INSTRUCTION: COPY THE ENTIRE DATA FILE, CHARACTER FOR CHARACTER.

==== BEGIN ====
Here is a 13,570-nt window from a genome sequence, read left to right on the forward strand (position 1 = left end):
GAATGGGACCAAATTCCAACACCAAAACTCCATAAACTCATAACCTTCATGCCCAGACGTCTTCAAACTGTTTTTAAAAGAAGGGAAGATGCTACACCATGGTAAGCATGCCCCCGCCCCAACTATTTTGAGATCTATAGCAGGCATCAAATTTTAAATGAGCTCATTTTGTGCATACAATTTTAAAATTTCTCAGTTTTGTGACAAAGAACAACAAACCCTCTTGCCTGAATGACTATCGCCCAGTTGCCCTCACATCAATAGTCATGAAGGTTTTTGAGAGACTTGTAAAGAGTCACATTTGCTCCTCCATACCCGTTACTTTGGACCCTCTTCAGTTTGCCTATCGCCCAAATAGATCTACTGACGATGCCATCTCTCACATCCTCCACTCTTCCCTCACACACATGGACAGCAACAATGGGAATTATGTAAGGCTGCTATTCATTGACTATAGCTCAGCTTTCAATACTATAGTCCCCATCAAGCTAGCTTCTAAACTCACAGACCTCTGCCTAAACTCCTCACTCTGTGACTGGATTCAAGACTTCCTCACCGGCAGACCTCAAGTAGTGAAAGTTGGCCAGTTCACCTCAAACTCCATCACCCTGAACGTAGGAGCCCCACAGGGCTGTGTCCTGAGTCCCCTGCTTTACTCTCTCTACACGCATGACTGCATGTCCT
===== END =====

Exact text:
Here is a 13,570-nt window from a genome sequence, read left to right on the forward strand (position 1 = left end):
GAATGGGACCAAATTCCAACACCAAAACTCCATAAACTCATAACCTTCATGCCCAGACGTCTTCAAACTGTTTTTAAAAGAAGGGAAGATGCTACACCATGGTAAGCATGCCCCCGCCCCAACTATTTTGAGATCTATAGCAGGCATCAAATTTTAAATGAGCTCATTTTGTGCATACAATTTTAAAATTTCTCAGTTTTGTGACAAAGAACAACAAACCCTCTTGCCTGAATGACTATCGCCCAGTTGCCCTCACATCAATAGTCATGAAGGTTTTTGAGAGACTTGTAAAGAGTCACATTTGCTCCTCCATACCCGTTACTTTGGACCCTCTTCAGTTTGCCTATCGCCCAAATAGATCTACTGACGATGCCATCTCTCACATCCTCCACTCTTCCCTCACACACATGGACAGCAACAATGGGAATTATGTAAGGCTGCTATTCATTGACTATAGCTCAGCTTTCAATACTATAGTCCCCATCAAGCTAGCTTCTAAACTCACAGACCTCTGCCTAAACTCCTCACTCTGTGACTGGATTCAAGACTTCCTCACCGGCAGACCTCAAGTAGTGAAAGTTGGCCAGTTCACCTCAAACTCCATCACCCTGAACGTAGGAGCCCCACAGGGCTGTGTCCTGAGTCCCCTGCTTTACTCTCTCTACACGCATGACTGCATGTCCT